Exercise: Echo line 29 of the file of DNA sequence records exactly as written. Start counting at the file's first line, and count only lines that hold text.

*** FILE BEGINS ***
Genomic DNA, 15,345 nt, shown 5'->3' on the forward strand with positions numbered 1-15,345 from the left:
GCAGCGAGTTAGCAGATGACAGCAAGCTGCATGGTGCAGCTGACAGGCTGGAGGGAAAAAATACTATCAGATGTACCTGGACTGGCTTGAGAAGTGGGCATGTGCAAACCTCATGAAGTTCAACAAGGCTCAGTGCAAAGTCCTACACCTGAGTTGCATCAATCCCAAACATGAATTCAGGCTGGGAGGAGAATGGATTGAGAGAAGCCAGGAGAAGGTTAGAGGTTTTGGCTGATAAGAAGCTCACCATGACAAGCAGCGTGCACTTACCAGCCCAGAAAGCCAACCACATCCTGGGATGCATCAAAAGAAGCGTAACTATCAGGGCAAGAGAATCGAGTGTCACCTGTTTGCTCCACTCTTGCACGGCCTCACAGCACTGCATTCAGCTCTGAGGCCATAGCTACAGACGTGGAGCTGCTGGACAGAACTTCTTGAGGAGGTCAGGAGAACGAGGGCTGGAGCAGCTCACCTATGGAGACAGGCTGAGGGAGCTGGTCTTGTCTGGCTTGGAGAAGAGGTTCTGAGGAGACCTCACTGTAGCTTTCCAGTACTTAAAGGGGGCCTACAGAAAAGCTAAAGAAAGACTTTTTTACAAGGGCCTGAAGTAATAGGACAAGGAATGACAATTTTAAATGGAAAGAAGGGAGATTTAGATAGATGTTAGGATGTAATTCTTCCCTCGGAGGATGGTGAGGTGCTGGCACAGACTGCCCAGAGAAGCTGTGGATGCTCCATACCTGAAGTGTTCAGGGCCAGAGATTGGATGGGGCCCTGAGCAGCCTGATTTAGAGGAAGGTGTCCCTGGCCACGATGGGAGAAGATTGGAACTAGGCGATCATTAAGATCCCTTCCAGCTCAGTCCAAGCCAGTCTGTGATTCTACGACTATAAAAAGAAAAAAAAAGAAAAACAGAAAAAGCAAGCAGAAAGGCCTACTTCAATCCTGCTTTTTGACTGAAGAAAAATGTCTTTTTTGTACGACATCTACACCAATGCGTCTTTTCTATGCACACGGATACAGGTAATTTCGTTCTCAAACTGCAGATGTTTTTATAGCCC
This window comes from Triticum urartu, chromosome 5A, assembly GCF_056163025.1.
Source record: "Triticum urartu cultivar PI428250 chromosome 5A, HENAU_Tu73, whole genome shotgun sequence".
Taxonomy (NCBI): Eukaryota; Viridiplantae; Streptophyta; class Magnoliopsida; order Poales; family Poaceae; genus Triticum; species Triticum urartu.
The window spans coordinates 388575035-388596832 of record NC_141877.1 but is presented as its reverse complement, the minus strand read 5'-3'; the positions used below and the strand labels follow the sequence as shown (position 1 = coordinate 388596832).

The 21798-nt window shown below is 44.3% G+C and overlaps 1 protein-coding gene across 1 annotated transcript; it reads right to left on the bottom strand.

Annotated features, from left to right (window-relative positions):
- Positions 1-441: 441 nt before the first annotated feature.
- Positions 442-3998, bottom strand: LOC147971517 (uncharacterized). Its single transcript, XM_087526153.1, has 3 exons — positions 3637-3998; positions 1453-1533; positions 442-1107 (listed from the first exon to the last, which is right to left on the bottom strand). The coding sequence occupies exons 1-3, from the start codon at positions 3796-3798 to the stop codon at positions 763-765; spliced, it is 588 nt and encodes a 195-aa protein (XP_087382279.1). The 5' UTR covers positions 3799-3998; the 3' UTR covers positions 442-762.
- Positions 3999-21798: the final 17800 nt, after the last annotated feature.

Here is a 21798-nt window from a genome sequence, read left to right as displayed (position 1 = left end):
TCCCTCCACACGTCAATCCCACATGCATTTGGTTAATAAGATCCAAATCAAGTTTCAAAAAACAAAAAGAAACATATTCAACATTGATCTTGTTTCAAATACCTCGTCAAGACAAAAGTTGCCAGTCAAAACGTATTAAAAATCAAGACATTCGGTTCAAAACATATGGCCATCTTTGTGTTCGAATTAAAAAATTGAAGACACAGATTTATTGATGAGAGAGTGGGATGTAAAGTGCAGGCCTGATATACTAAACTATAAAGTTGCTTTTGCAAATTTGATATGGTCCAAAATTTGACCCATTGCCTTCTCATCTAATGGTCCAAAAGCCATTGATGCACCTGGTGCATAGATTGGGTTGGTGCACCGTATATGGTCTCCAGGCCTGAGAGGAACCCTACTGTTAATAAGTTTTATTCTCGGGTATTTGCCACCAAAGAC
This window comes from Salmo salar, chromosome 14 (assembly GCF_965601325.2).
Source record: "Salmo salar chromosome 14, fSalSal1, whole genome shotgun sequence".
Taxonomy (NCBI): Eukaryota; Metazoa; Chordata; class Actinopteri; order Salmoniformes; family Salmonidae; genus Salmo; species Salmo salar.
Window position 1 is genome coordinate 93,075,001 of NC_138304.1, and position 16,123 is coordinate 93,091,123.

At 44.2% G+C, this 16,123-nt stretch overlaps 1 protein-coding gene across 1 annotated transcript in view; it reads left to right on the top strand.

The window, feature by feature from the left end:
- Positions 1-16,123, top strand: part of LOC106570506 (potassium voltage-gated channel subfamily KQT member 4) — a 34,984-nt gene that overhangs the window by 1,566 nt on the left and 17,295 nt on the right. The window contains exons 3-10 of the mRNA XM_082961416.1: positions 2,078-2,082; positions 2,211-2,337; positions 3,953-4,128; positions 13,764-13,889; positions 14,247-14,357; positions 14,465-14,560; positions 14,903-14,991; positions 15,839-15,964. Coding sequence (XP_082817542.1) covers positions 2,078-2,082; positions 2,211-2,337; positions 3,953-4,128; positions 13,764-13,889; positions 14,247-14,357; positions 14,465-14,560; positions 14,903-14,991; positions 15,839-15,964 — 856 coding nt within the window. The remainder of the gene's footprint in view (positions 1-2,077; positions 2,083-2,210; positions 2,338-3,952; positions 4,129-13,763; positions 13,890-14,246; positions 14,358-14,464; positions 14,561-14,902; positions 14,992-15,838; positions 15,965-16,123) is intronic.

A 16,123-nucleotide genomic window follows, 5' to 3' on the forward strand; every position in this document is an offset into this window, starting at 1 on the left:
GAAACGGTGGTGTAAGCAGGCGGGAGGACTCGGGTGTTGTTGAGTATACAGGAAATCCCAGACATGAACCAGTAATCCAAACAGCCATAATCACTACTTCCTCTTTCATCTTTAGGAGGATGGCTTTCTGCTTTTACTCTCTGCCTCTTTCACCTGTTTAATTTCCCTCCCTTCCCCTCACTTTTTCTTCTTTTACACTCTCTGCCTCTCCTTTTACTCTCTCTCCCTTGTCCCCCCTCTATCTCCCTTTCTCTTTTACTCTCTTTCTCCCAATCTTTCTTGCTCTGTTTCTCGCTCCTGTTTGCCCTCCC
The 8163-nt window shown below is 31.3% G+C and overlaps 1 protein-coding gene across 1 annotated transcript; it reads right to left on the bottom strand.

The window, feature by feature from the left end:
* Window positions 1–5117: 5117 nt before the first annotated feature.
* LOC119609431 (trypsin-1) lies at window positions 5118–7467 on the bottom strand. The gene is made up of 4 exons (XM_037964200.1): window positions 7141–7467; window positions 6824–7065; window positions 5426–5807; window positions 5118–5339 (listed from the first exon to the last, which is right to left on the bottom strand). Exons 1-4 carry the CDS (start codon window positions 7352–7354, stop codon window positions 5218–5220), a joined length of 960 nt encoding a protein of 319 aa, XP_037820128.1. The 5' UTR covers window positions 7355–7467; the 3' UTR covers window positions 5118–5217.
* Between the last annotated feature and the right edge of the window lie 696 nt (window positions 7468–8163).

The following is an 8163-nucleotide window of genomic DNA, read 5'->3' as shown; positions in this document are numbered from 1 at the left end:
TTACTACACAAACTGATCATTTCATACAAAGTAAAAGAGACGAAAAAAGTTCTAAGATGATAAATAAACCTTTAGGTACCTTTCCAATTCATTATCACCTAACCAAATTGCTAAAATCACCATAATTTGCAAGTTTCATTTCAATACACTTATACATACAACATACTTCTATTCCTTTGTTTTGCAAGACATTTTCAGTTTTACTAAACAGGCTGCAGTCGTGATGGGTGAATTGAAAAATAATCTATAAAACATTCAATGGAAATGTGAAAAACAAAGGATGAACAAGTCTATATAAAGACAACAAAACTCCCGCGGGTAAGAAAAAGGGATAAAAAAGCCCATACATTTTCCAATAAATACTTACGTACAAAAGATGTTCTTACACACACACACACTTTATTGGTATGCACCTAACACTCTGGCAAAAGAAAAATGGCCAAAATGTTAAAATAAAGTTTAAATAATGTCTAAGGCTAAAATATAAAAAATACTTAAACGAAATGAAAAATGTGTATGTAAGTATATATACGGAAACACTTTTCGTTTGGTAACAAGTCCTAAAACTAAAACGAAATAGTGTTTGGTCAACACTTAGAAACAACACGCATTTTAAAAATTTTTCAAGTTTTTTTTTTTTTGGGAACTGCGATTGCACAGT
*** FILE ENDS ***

TTACTACACAAACTGATCATTTCATACAAAGTAAAAGAGACGAAAAAAGTTCTAAGATGATAAATAAACCTTTAGGTACCTTTCCAATTCATTATCACCTAACCAAATTGCTAAAATCACCATAATTTGCAAGTTTCATTTCAATACACTTATACATACAACATACTTCTATTCCTTTGTTTTGCAAGACATTTTCAGTTTTACTAAACAGGCTGCAGTCGTGATGGGTGAATTGAAAAATAATCTATAAAACATTCAATGGAAATGTGAAAAACAAAGGATGAACAAGTCTATATAAAGACAACAAAACTCCCGCGGGTAAGAAAAAGGGATAAAAAAGCCCATACATTTTCCAATAAATACTTACGTACAAAAGATGTTCTTACACACACACACACTTTATTGGTATGCACCTAACACTCTGGCAAAAGAAAAATGGCCAAAATGTTAAAATAAAGTTTAAATAATGTCTAAGGCTAAAATATAAAAAATACTTAAACGAAATGAAAAATGTGTATGTAAGTATATATACGGAAACACTTTTCGTTTGGTAACAAGTCCTAAAACTAAAACGAAATAGTGTTTGGTCAACACTTAGAAACAACACGCATTTTAAAAATTTTTCAAGTTTTTTTTTTTTTGGGAACTGCGATTGCACAGT